Saturday, December 31, 2011

STOP Writing!

STOP Writing....well not  really. Read on! 

Do your children have trouble understanding where to stop a sentence?  Do they think punctuation is just a fun decoration for their papers?   Well, I'll admit it, my children are a little confused.  It's so difficult to explain when a complete thought stops and needs punctuation.  Then, there is always the problem of those who do get it but forget to do it! Sheesh! Well this fun free simple activity should get your class excited about periods!

With any type of writing you would simple replace all the periods with paper periods from the hole punch!

 Have students complete a writing assignment after you model and stress the proper use of punctuation. Your students will be very excited to glue their "periods" or "stoppers" on their paper when they're done! After, I like to compile the pages in a class book.  This helps students see the patterns with the periods and fortunately some of the problems.  I have children that begin to see that ALL of their periods are at the end of each line (not the sentence), I have had  them recognize that they only have 1 loooong sentence with 1 period and others see that they have waaaay too many periods.  

*I used my 3 hold punch with different colored paper and then emptied it and I had plenty of 'periods'

If you try this in your classroom,  I would love to hear how it goes. I heart comments! 

Friday, December 30, 2011

Visualizing for Comprehension

For a student to be considered a good reader they must go beyond decoding words.  Without comprehension, students who are fluent decoders are just “barking at the print.”  It is when students are able to understand what they have read that they can be considered good readers.  One strategy of a good reader is visualizing.  Good readers do this without even realizing they do it.  The question then, is how do you teach this skill?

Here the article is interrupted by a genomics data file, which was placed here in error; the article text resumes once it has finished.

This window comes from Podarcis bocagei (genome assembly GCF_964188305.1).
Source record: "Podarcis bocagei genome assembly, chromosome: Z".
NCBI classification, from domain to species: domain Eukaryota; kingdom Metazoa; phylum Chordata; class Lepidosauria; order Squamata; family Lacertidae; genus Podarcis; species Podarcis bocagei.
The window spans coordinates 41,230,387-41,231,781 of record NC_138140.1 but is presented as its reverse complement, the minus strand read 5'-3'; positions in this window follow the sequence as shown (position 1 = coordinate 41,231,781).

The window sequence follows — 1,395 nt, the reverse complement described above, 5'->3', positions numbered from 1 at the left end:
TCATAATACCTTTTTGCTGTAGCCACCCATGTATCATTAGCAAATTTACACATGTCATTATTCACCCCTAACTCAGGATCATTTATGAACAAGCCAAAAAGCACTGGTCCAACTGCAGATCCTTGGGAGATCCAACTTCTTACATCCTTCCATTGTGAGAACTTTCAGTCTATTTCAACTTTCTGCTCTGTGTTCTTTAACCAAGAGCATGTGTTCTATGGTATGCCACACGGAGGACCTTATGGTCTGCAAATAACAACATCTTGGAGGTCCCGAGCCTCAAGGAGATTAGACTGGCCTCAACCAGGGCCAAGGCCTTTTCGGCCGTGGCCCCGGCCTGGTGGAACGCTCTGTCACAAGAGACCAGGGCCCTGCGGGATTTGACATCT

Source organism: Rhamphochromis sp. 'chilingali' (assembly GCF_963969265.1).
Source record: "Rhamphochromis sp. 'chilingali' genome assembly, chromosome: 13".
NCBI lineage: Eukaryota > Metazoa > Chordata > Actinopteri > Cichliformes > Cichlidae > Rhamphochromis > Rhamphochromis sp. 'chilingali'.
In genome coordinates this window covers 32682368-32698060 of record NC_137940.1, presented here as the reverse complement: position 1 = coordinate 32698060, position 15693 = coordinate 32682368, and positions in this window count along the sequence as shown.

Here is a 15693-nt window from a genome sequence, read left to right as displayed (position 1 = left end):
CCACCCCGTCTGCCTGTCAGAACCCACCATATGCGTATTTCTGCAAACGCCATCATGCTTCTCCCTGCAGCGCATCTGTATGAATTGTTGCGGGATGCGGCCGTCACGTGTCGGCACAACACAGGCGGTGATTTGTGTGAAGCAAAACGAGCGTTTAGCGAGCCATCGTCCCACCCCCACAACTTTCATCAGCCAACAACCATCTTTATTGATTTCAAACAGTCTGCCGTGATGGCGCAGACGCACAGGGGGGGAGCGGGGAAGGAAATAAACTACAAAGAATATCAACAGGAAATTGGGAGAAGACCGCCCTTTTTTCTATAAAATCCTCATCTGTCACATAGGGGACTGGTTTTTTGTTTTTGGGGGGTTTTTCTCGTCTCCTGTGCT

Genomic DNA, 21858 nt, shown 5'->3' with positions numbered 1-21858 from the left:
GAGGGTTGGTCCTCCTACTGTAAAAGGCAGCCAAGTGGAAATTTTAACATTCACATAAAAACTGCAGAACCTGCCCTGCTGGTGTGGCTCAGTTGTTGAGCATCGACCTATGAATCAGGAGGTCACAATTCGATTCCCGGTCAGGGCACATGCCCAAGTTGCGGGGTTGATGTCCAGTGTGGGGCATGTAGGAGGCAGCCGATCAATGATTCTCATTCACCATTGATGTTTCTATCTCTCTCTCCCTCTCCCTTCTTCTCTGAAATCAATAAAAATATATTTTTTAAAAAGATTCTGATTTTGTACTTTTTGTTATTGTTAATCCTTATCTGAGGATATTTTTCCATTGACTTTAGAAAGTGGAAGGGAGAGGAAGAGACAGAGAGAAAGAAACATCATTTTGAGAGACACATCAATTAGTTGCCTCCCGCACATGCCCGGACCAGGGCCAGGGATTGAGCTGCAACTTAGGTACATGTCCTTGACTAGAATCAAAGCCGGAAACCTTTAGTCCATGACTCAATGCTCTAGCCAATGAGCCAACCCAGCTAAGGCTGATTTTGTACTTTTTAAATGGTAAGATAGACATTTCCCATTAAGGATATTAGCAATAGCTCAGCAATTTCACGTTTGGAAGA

Here are some pictures from my visualizing unit that will help YOU visualize ways to teach this tricky comprehension skill! 
Students fill in the center of the Bubble Map based on the adjective phrases in the outside bubbles.  

I used the book Snowmen All Year to help students visualize how the setting changes in a text.  In the frame I placed lines directly from the text and then drew a matching picture of the setting being described.  It is important to teach students that the text actually does describe what is happening.  Often, the students rely only on pictures and fail to make the comprehension connection with the  text. 

Here's a closer look~

"and at my birthday party we would celebrate his too" 

Another Thinking Map you  could use to apply the same skill~
This Bridge Map shows easily how the text taken directly from the book matches the picture below it.  

My new unit is full of lessons to not only teach visualizing in your classroom but it contains enough to continue to practice and re-visit these skills. 

You can check it out HERE 

This is the book I used to teach visualizing the setting. 

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